Introducing Artstor’s AP® Art History Teaching Resources
Artstor’s AP® Art History Teaching Resources support the revised Curriculum Framework for the Advanced Placement® Art History course. The image groups and accompanying essays will eventually cover all 250 key works of art and architecture required for AP® Art History courses. Along with the Digital Library’s 1.8 million images, the project enhances classroom teaching in preparation for the AP® exam and provides support for anyone teaching these works of art.
Senior K-12 Relationship Manager Dana Howard, an experienced Art History teacher, has been leading the team creating the project.
Exploring the rich resources of the Artstor Digital Library for images that fit seamlessly within the revised curriculum has been really fun work. I often come across an image or a detail that is so helpful to my understanding of a particular work of art that I see the work fresh and wish I could rush back into the classroom and teach it again. Eventually we will create an image set around each of the 250 key monuments prescribed in the revised AP® Art History Curriculum Framework, but we started with this mix of old friends and perhaps new works to give you an idea of what the Artstor Digital Library has to offer.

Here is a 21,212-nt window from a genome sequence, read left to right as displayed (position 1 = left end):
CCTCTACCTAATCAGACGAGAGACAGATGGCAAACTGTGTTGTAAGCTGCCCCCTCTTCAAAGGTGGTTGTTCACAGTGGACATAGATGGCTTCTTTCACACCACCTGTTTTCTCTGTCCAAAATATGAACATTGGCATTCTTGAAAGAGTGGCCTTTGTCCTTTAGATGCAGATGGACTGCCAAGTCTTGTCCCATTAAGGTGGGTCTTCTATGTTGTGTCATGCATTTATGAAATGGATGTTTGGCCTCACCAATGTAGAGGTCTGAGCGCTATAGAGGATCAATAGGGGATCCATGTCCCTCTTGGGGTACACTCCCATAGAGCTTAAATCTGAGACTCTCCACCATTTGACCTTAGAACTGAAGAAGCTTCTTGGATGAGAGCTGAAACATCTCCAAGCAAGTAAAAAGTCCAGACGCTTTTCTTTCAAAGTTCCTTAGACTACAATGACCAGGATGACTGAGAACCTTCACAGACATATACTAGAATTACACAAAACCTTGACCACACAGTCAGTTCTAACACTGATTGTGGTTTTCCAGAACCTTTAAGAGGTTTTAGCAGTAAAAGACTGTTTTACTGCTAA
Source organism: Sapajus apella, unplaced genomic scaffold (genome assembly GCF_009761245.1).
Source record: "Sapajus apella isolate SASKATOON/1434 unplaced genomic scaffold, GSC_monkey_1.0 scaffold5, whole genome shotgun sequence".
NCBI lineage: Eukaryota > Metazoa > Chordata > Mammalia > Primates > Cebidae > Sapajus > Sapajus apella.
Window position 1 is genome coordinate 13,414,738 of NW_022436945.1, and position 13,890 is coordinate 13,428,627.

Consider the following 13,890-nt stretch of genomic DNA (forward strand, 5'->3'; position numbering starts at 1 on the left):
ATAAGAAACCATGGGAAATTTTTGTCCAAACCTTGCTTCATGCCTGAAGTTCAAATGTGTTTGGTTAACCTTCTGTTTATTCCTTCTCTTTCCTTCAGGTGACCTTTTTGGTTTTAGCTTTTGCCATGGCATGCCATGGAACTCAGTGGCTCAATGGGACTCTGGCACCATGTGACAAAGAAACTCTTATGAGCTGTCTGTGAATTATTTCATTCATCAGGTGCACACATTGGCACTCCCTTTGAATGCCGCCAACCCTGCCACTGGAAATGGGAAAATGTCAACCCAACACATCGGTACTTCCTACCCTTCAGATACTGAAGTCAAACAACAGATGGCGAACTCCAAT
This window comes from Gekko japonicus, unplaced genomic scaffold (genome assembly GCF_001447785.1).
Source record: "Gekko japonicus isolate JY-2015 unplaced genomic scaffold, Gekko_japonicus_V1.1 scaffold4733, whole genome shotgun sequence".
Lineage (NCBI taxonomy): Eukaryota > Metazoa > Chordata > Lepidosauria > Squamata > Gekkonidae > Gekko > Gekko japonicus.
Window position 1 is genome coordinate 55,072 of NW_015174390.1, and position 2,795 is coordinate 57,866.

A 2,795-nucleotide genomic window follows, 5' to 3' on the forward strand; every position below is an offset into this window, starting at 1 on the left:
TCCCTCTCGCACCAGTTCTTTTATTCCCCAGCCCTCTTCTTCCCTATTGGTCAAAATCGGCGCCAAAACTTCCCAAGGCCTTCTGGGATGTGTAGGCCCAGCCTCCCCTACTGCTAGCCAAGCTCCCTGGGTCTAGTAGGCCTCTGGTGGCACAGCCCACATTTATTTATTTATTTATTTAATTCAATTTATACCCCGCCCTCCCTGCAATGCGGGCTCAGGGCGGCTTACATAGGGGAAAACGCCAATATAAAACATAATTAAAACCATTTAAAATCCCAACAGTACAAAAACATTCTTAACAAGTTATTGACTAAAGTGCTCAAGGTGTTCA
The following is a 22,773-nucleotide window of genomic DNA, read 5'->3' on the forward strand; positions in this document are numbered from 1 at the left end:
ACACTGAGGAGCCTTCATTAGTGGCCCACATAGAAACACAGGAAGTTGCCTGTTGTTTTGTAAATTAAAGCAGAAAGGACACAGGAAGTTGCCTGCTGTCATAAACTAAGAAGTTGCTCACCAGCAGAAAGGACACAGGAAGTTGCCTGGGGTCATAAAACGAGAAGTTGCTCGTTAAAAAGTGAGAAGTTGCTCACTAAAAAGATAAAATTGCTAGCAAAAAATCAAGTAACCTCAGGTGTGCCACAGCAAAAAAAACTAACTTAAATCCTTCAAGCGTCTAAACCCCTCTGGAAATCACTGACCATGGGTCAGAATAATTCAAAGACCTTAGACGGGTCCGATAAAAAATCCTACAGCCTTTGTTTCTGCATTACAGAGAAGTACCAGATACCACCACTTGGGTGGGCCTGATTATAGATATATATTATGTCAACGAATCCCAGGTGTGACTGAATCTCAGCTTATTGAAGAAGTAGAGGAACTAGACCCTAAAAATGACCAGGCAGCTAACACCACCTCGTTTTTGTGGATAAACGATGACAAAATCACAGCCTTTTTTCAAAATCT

Images of these monuments are in the title folder in each set, accompanied by brief essays and links to other Web-based resources that can help both the teacher and the student develop a deeper understanding of the work. From there, the set spreads out to include related works along thematic lines, within the same time period or movement, and influences on the artist or movement. The sets are searchable, so you can easily find featured content on a particular works of art.
Instructors can further explore the many resources in the Artstor Digital Library with these image groups as a starting point. Individual works can be copied to a user’s own image group to build a lecture for PowerPoint download, or the groups can be assigned for students to use either in Flashcard mode on their mobile device or as homework.
As we have built these groups, the richness of the Artstor Digital Library has often astounded me. For example, I found a Louis Khan drawing of the Mortuary Temple of Hatshepsut, a set of beautiful vintage interior photographs of the Houses of Parliament, and QuickTime Virtual Reality (QTVR) panoramas of the Paris Opera House. Finding these gems and including them for users in these image groups has been incredibly rewarding.
This project is just getting started. Check this blog for updates.